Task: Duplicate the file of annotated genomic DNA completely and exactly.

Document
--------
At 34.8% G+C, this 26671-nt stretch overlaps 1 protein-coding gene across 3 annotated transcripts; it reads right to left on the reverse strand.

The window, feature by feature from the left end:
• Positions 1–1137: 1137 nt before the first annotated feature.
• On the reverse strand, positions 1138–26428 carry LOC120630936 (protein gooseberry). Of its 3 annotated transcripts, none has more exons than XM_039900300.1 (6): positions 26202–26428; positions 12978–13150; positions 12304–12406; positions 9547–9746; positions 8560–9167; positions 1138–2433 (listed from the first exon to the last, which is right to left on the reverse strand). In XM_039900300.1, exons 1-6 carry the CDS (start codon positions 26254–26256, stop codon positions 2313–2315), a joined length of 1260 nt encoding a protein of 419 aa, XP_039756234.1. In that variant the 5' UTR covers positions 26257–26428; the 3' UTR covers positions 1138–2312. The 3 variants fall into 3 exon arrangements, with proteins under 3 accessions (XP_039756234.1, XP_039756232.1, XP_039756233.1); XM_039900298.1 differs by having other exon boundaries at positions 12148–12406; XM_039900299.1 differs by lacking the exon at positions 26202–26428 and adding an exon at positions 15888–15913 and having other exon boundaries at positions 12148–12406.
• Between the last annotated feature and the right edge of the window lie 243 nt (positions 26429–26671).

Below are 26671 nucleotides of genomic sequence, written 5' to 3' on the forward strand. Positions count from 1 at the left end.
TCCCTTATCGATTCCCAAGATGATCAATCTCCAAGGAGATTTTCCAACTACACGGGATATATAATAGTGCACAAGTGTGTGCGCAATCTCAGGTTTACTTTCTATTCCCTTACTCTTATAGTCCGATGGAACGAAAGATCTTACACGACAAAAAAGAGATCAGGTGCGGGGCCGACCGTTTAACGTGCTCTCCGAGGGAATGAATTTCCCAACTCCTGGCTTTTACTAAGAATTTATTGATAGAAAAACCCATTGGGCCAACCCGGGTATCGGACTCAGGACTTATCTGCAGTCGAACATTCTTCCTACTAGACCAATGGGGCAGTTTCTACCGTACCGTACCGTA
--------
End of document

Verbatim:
At 34.8% G+C, this 26671-nt stretch overlaps 1 protein-coding gene across 3 annotated transcripts; it reads right to left on the reverse strand.

The window, feature by feature from the left end:
• Positions 1–1137: 1137 nt before the first annotated feature.
• On the reverse strand, positions 1138–26428 carry LOC120630936 (protein gooseberry). Of its 3 annotated transcripts, none has more exons than XM_039900300.1 (6): positions 26202–26428; positions 12978–13150; positions 12304–12406; positions 9547–9746; positions 8560–9167; positions 1138–2433 (listed from the first exon to the last, which is right to left on the reverse strand). In XM_039900300.1, exons 1-6 carry the CDS (start codon positions 26254–26256, stop codon positions 2313–2315), a joined length of 1260 nt encoding a protein of 419 aa, XP_039756234.1. In that variant the 5' UTR covers positions 26257–26428; the 3' UTR covers positions 1138–2312. The 3 variants fall into 3 exon arrangements, with proteins under 3 accessions (XP_039756234.1, XP_039756232.1, XP_039756233.1); XM_039900298.1 differs by having other exon boundaries at positions 12148–12406; XM_039900299.1 differs by lacking the exon at positions 26202–26428 and adding an exon at positions 15888–15913 and having other exon boundaries at positions 12148–12406.
• Between the last annotated feature and the right edge of the window lie 243 nt (positions 26429–26671).

Below are 26671 nucleotides of genomic sequence, written 5' to 3' on the forward strand. Positions count from 1 at the left end.
TCCCTTATCGATTCCCAAGATGATCAATCTCCAAGGAGATTTTCCAACTACACGGGATATATAATAGTGCACAAGTGTGTGCGCAATCTCAGGTTTACTTTCTATTCCCTTACTCTTATAGTCCGATGGAACGAAAGATCTTACACGACAAAAAAGAGATCAGGTGCGGGGCCGACCGTTTAACGTGCTCTCCGAGGGAATGAATTTCCCAACTCCTGGCTTTTACTAAGAATTTATTGATAGAAAAACCCATTGGGCCAACCCGGGTATCGGACTCAGGACTTATCTGCAGTCGAACATTCTTCCTACTAGACCAATGGGGCAGTTTCTACCGTACCGTACCGTA